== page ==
Right now (or recently) my group sizes were (NOT counting the GM):

  • DnD: 7 (and too big, really)
  • OA: 4.5 (with .75 npcs)
  • Nobilis: 4, or 7, or 8, depending on how you look at it. I’m currently running two groups of 4 in a concurrent intertwined storyline on different days. While I might do a massive Group Thing in the future, doing all eight people regularly would drive me nuts and probably be less fun for most everyone in the long run — that said, we started the Nobilis story with one group of seven.
  • Pulp: usually six, which still feels big, but it’s mostly designed for Convention play, so what’re you gonna do?
  • Star Wars: six, and again, that was really a bit unweildly.
  • Amber: I ran TiHE with anywhere from two to seven people, plus the GM. We started with five and when we dropped to two I didn’t know if I’d ever figure out how to run the game at that size. I figured it out, and it went really well for awhile — it was just different — then we added a few other people and it took me awhile to remember how to deal with a larger group.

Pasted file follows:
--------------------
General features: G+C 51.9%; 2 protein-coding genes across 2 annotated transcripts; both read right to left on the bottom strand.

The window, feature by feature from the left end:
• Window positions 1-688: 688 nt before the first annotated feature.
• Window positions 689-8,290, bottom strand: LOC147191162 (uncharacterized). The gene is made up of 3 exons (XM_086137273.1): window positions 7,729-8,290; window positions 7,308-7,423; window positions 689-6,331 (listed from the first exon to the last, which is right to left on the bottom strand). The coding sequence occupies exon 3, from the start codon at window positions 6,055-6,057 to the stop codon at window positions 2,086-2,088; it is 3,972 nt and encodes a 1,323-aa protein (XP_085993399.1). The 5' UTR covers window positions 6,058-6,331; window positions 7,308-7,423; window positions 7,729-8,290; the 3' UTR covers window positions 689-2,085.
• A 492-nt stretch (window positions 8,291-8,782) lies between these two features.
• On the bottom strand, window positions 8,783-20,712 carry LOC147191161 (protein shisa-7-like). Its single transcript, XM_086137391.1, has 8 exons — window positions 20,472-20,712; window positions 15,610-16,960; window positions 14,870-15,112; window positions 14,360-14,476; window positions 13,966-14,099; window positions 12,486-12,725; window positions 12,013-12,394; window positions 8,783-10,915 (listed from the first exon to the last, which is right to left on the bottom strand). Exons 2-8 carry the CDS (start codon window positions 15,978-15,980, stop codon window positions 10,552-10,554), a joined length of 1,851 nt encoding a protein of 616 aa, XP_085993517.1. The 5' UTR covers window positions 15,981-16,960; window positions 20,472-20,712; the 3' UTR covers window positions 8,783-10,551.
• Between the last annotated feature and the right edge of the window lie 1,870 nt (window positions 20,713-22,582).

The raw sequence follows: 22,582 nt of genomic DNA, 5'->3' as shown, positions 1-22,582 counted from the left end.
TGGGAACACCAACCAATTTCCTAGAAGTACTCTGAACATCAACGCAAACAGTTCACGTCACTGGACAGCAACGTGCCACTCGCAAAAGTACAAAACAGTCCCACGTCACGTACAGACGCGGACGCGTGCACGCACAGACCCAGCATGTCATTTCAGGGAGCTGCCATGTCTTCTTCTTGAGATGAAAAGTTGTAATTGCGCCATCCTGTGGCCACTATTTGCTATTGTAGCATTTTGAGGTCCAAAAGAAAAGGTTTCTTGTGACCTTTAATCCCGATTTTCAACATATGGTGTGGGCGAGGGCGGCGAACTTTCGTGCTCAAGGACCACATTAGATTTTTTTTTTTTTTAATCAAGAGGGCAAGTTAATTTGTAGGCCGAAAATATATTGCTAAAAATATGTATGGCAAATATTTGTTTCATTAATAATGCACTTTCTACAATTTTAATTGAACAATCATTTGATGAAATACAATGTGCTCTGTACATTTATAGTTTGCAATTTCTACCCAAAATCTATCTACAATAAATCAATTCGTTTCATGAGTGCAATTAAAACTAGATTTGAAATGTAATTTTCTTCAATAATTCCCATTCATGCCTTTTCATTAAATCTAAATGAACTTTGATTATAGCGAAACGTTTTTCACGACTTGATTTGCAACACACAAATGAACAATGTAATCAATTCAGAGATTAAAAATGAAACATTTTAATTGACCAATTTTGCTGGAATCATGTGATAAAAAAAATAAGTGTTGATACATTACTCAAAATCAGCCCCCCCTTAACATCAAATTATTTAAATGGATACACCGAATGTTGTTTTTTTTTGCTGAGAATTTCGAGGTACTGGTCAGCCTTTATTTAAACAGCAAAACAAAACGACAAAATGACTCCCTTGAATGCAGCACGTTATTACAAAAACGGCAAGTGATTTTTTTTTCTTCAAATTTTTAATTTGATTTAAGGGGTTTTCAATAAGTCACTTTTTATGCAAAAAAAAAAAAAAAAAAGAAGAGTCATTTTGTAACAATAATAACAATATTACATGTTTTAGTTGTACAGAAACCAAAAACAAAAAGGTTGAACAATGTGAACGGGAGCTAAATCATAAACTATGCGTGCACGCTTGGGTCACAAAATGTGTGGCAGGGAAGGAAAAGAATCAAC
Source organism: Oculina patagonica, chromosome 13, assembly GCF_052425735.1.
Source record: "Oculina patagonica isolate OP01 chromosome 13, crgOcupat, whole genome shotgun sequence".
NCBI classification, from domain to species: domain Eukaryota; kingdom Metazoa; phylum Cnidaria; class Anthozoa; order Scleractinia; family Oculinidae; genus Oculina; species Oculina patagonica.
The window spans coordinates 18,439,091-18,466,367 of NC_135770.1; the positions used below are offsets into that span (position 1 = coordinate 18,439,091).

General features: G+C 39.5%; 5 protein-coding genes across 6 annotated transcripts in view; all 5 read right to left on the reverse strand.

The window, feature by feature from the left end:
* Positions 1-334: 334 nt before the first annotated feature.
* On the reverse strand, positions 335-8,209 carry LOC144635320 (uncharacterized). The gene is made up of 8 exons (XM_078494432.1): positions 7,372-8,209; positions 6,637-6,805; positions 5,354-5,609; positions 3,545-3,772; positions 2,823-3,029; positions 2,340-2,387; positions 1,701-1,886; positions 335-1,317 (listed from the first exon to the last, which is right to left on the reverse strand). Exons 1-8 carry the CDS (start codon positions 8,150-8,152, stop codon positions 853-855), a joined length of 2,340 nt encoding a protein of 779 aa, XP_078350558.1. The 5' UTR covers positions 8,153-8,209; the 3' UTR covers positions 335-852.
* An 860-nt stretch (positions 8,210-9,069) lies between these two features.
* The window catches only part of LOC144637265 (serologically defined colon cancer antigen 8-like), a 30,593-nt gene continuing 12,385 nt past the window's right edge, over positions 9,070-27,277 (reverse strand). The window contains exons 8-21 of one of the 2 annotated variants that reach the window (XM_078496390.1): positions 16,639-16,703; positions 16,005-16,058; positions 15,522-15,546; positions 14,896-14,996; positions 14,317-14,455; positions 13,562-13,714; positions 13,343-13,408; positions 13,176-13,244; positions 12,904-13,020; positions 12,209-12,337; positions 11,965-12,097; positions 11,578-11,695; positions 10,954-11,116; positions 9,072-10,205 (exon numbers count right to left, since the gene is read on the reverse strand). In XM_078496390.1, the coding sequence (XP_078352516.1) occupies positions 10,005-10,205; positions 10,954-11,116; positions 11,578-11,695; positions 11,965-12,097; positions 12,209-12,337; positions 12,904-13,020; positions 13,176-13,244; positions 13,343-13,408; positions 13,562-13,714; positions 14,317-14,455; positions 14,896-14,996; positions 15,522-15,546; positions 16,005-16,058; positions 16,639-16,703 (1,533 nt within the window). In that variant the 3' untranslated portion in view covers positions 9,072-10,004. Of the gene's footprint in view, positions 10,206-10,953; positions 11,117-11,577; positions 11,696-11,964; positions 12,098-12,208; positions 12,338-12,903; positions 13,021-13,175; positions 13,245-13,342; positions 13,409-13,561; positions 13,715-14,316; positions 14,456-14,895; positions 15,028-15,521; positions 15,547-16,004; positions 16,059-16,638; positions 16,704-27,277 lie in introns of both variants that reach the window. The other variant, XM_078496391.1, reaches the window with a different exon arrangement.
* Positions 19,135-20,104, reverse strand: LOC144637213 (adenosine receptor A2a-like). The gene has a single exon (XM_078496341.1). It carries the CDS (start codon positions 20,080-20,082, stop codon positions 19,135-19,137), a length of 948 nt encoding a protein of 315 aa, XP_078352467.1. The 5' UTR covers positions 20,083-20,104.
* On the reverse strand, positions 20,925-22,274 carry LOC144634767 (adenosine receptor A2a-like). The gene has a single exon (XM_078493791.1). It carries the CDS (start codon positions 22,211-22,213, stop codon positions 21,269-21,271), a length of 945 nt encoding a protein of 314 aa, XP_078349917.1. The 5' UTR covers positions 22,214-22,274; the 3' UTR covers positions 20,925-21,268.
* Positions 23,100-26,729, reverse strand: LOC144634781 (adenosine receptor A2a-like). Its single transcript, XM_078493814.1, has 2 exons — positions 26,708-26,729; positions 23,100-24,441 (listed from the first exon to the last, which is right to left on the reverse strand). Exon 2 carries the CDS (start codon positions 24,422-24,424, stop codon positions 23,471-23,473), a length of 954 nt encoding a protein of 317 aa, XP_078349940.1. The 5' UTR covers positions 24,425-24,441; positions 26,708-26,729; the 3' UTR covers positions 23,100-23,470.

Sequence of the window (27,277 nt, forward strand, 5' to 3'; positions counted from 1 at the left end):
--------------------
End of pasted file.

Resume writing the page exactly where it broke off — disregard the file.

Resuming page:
I’ve got other games I want to run and a genral idea of how many players I’d want for each, but I’ll keep all that to myself for now.

Game Design


Following in Ken Hite’s footsteps, my list of what I consider the ‘best’ RPGs, currently.

Links & Resources


The Harrow: The RPG Collection

Links & Resources

All your deity are belong to me.

You must all go read The Righteousness Game at Hitherby Dragons now.
Go. Seriously. Now.

Game Design

Perverse Access Memory: WISH 78: Two Characters, One Game

Do you think allowing one player to play more than one character in a game is a good or bad idea? Does the style of the game make any difference? What about the format (FTF, PBeM, etc.)?